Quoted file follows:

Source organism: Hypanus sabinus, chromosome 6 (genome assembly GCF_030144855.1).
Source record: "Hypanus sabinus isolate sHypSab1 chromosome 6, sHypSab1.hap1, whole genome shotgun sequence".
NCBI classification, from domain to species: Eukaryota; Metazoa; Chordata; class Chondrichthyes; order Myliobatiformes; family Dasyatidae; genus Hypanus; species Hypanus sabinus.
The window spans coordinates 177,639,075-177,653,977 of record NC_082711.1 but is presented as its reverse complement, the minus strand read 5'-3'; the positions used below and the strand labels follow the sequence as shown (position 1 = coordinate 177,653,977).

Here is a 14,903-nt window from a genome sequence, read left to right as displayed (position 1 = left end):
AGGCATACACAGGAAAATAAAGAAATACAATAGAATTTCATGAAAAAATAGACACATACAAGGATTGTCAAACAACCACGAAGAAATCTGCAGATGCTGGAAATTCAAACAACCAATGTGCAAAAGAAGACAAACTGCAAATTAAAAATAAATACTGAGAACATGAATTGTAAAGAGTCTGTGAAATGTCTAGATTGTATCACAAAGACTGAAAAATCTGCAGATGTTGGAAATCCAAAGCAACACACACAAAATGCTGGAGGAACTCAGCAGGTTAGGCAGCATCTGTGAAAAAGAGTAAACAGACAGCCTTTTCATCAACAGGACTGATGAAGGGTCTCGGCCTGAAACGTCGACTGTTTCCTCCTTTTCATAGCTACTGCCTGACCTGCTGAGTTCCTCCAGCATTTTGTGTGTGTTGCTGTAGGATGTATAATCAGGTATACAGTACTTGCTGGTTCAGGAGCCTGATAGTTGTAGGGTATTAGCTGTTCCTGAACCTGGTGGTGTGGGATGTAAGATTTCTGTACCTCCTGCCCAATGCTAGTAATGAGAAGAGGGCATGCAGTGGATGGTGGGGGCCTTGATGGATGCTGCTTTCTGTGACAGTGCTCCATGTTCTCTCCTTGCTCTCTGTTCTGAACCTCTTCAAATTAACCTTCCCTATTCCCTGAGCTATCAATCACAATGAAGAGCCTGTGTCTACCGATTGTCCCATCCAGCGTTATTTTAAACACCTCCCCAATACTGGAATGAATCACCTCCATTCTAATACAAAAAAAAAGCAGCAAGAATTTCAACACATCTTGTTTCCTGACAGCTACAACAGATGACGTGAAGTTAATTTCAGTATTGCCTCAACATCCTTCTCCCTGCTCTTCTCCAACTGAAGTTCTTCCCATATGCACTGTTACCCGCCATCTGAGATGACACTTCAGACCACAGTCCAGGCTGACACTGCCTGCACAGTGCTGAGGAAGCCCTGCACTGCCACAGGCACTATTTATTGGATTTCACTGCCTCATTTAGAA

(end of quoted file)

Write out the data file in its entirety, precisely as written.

Source organism: Hypanus sabinus, chromosome 6 (genome assembly GCF_030144855.1).
Source record: "Hypanus sabinus isolate sHypSab1 chromosome 6, sHypSab1.hap1, whole genome shotgun sequence".
NCBI classification, from domain to species: Eukaryota; Metazoa; Chordata; class Chondrichthyes; order Myliobatiformes; family Dasyatidae; genus Hypanus; species Hypanus sabinus.
The window spans coordinates 177,639,075-177,653,977 of record NC_082711.1 but is presented as its reverse complement, the minus strand read 5'-3'; the positions used below and the strand labels follow the sequence as shown (position 1 = coordinate 177,653,977).

Here is a 14,903-nt window from a genome sequence, read left to right as displayed (position 1 = left end):
AGGCATACACAGGAAAATAAAGAAATACAATAGAATTTCATGAAAAAATAGACACATACAAGGATTGTCAAACAACCACGAAGAAATCTGCAGATGCTGGAAATTCAAACAACCAATGTGCAAAAGAAGACAAACTGCAAATTAAAAATAAATACTGAGAACATGAATTGTAAAGAGTCTGTGAAATGTCTAGATTGTATCACAAAGACTGAAAAATCTGCAGATGTTGGAAATCCAAAGCAACACACACAAAATGCTGGAGGAACTCAGCAGGTTAGGCAGCATCTGTGAAAAAGAGTAAACAGACAGCCTTTTCATCAACAGGACTGATGAAGGGTCTCGGCCTGAAACGTCGACTGTTTCCTCCTTTTCATAGCTACTGCCTGACCTGCTGAGTTCCTCCAGCATTTTGTGTGTGTTGCTGTAGGATGTATAATCAGGTATACAGTACTTGCTGGTTCAGGAGCCTGATAGTTGTAGGGTATTAGCTGTTCCTGAACCTGGTGGTGTGGGATGTAAGATTTCTGTACCTCCTGCCCAATGCTAGTAATGAGAAGAGGGCATGCAGTGGATGGTGGGGGCCTTGATGGATGCTGCTTTCTGTGACAGTGCTCCATGTTCTCTCCTTGCTCTCTGTTCTGAACCTCTTCAAATTAACCTTCCCTATTCCCTGAGCTATCAATCACAATGAAGAGCCTGTGTCTACCGATTGTCCCATCCAGCGTTATTTTAAACACCTCCCCAATACTGGAATGAATCACCTCCATTCTAATACAAAAAAAAAGCAGCAAGAATTTCAACACATCTTGTTTCCTGACAGCTACAACAGATGACGTGAAGTTAATTTCAGTATTGCCTCAACATCCTTCTCCCTGCTCTTCTCCAACTGAAGTTCTTCCCATATGCACTGTTACCCGCCATCTGAGATGACACTTCAGACCACAGTCCAGGCTGACACTGCCTGCACAGTGCTGAGGAAGCCCTGCACTGCCACAGGCACTATTTATTGGATTTCACTGCCTCATTTAGAA